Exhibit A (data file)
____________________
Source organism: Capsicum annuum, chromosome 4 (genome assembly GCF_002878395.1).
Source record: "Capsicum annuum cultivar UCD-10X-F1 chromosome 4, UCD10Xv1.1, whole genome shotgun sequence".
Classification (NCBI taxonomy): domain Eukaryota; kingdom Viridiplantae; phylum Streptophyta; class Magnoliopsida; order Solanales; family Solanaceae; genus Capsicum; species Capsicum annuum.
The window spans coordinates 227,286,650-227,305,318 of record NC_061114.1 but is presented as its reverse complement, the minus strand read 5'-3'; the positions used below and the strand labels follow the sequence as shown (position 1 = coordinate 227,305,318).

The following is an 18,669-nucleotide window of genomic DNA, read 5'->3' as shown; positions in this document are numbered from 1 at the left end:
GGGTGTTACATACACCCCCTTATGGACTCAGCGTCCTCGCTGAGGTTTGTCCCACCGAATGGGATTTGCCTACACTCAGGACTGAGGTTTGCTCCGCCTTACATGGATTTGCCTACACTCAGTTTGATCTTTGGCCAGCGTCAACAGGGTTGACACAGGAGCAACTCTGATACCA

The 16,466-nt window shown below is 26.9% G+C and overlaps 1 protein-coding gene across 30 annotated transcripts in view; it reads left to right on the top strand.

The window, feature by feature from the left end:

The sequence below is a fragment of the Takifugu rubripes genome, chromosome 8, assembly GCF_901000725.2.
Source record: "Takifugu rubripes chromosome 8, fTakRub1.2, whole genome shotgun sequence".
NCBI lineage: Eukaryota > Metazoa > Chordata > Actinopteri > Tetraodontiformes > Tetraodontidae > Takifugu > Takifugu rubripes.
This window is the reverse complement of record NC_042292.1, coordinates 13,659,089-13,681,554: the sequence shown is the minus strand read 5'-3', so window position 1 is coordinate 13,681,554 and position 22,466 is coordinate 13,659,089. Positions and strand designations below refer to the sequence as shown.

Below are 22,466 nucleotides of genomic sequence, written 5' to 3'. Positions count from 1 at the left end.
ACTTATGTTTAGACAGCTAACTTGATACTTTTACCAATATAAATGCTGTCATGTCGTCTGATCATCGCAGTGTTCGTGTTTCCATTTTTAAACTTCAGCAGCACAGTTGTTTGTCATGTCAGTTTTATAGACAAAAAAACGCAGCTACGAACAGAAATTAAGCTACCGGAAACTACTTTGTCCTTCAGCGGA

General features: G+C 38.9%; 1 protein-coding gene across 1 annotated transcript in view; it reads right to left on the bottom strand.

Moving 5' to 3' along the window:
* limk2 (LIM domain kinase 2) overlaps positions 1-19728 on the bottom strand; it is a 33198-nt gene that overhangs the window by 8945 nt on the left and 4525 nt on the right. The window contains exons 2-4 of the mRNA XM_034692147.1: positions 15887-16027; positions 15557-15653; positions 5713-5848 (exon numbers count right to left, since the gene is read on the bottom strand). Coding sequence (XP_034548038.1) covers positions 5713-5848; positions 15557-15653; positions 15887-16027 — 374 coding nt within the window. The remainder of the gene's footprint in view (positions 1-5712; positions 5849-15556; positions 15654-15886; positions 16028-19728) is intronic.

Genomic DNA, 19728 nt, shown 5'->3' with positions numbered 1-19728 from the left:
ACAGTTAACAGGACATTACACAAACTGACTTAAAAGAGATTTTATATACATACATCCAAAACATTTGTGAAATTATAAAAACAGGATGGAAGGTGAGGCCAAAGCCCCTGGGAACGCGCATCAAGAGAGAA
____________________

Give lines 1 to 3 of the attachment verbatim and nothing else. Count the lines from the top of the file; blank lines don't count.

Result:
Source organism: Capsicum annuum, chromosome 4 (genome assembly GCF_002878395.1).
Source record: "Capsicum annuum cultivar UCD-10X-F1 chromosome 4, UCD10Xv1.1, whole genome shotgun sequence".
Classification (NCBI taxonomy): domain Eukaryota; kingdom Viridiplantae; phylum Streptophyta; class Magnoliopsida; order Solanales; family Solanaceae; genus Capsicum; species Capsicum annuum.